You are shaping our research programs towards a creating a cancer free world in so many ways. Some highlights:

Lung cancer image_webYour generous gifts are continuing to help Rajeswara Rao Arasada, PhD, find new cures in fighting lung cancer that is resistant to existing targeted therapies. Dr. Arasada has found that targeted therapy (EGFR tyrosine kinase inhibitors) can cause induction of cancer stem cells that can lead to drug resistance. Dr. Arasada has performed a pre-clinical trial and identified a novel combinational therapy that showed strong increase in the disease progression free survival and overall survival rate in animal models. This work has been published in prestigious journal, Nature Communications, 2018.

Philanthropy has helped us lease and purchase equipment including a mass spectrometer, which quickly measures and analyzes protein differences between cancer cells and normal cells, helping David Carbone, MD, PhD’s laboratory discover the next generation of lung cancer therapies.

Philanthropic contributions are also helping Takehito Shukuya, MD,PhD, conduct research to identifying which lung cancer patients are most likely to benefit to immunotherapy and which are not. Because of the generosity of our donors, Dr. Shukuya has been able to collaborate with researchers in both Seattle, Wash. and Germany to conduct this highly patient treatment oriented work, which will help physicians to determine the appropriate treatment options to the right patients.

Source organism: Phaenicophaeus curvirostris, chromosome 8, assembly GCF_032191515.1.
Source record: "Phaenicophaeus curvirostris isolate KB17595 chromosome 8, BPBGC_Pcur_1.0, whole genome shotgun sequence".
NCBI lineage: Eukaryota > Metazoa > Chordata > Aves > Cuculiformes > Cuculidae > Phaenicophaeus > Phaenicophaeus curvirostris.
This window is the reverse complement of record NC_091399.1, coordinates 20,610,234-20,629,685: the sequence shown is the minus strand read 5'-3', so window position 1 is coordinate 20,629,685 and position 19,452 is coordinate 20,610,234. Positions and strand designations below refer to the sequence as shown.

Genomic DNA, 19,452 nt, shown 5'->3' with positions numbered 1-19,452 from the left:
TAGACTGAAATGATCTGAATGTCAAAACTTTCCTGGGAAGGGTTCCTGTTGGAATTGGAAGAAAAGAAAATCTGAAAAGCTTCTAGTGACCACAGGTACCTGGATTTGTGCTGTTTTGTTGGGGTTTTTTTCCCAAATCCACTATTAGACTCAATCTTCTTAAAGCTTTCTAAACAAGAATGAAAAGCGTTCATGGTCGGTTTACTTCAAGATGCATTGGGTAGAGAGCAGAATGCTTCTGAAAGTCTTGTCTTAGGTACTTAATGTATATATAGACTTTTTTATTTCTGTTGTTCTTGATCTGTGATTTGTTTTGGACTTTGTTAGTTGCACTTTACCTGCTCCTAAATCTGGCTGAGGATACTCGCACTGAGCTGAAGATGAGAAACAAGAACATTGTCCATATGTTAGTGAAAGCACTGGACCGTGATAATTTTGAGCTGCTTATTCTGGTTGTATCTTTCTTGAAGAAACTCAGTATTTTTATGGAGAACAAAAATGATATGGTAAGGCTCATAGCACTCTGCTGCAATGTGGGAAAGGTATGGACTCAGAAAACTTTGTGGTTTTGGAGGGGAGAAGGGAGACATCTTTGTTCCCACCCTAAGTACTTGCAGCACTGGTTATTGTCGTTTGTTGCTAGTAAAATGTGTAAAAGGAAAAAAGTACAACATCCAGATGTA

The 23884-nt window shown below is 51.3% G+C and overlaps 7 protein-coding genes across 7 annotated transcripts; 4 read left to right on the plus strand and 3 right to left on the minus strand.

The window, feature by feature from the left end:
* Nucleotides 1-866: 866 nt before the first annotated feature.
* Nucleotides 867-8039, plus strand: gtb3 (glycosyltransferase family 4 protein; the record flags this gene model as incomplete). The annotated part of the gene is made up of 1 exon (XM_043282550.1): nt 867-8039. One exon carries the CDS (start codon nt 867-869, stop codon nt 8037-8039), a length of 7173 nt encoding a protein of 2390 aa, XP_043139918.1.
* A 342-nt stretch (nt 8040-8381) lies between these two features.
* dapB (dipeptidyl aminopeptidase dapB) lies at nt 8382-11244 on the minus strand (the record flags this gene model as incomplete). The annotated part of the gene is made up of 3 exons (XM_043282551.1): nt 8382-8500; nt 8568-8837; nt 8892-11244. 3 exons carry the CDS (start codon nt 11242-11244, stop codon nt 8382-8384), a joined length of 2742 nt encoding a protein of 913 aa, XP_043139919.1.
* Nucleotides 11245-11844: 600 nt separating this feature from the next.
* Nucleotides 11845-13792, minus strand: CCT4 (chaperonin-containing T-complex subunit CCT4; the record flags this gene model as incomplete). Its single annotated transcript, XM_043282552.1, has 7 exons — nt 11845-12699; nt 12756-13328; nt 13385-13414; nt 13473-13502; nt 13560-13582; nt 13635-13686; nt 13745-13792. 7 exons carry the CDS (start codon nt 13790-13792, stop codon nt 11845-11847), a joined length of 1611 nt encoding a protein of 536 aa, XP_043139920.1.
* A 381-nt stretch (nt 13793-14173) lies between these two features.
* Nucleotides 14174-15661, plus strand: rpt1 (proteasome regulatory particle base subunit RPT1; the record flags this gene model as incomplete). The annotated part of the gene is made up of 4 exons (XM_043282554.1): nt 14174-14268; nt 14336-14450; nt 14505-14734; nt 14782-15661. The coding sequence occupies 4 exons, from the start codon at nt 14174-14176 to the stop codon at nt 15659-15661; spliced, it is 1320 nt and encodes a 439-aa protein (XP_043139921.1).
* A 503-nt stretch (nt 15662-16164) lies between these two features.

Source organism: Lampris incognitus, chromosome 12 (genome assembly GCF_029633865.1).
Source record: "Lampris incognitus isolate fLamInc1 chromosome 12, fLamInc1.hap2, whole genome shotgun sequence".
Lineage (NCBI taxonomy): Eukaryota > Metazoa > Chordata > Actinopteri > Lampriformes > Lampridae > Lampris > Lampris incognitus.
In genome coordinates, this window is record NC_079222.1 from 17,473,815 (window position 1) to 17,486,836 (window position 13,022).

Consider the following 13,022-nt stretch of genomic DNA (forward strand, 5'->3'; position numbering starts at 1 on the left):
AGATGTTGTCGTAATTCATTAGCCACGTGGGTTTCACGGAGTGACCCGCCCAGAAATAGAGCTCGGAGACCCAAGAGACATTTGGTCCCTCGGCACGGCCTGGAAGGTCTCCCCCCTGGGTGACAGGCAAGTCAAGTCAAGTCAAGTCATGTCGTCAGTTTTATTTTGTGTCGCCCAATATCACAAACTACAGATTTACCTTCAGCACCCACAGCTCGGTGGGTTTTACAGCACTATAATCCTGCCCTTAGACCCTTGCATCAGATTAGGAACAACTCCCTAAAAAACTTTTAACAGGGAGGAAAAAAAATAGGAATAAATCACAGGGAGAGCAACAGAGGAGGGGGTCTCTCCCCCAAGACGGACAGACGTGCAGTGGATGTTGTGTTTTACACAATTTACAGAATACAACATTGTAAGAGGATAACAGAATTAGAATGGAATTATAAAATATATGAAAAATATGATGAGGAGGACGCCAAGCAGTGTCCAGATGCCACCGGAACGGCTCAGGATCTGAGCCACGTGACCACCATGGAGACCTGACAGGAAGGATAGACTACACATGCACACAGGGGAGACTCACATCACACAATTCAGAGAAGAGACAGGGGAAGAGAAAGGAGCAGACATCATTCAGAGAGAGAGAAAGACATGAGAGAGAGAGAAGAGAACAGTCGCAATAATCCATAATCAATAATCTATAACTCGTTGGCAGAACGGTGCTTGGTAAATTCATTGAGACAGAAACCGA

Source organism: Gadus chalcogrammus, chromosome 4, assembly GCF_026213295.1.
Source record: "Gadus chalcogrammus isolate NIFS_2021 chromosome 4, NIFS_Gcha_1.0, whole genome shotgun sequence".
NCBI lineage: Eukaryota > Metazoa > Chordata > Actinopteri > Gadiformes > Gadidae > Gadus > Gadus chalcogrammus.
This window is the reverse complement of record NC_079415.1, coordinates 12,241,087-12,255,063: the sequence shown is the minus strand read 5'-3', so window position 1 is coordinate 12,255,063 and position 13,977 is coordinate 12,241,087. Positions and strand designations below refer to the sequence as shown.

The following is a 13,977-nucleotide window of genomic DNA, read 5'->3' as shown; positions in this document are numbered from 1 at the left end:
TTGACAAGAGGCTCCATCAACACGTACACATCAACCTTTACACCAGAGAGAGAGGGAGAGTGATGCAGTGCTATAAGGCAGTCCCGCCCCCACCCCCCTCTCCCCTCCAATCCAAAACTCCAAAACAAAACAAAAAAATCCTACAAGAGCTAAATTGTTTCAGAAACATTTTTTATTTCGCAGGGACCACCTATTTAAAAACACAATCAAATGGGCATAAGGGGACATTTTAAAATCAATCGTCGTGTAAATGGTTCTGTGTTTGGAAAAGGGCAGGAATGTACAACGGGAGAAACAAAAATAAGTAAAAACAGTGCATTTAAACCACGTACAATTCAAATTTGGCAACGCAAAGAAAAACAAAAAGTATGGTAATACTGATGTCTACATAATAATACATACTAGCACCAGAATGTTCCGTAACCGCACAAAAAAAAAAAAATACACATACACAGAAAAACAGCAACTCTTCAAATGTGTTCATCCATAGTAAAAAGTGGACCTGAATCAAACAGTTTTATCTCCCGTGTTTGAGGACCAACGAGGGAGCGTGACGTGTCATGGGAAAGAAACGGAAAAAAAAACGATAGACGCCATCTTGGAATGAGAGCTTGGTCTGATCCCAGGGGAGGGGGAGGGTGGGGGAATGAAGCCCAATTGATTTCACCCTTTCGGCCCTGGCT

Prostate Cancer 

Your generosity has advanced research and patient care for patients dealing with prostate cancer in so many ways:

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Your gifts support our multi-disciplinary clinic – an offering unique to Ohio State and one that provides the best possible treatment strategy for each patient. At our clinic, a person with a new diagnosis meets with an array of specialists – from medical oncologists to radiation therapists to urologists – in one single visit. Our goal is to present the range of effective treatment options to each patient, and to help each individual identify the best course of treatment for him.

You are also helping us build, from the ground up, a genetic counseling program specifically for prostate cancer patients and their families. Research has shown that certain genetic traits are likely to be associated with about 10 percent of prostate cancers – and more importantly, certain mutations make you eligible for a pharmacological treatment that would not otherwise be an option. This program is in its infancy, and philanthropy has played – and will continue to play – an important role in establishing innovative programs and in creating more chances to save lives of patients with prostate cancer.

Your support also has helped us develop and improve screening and prevention programs for prostate cancers. Researchers have shown that certain demographic populations are at higher risk of dying from prostate cancer.With your help, we are building research-based programs to bring screening and prevention techniques directly to those populations. Doing so will help us identify prostate cancers sooner, and treat them more effectively.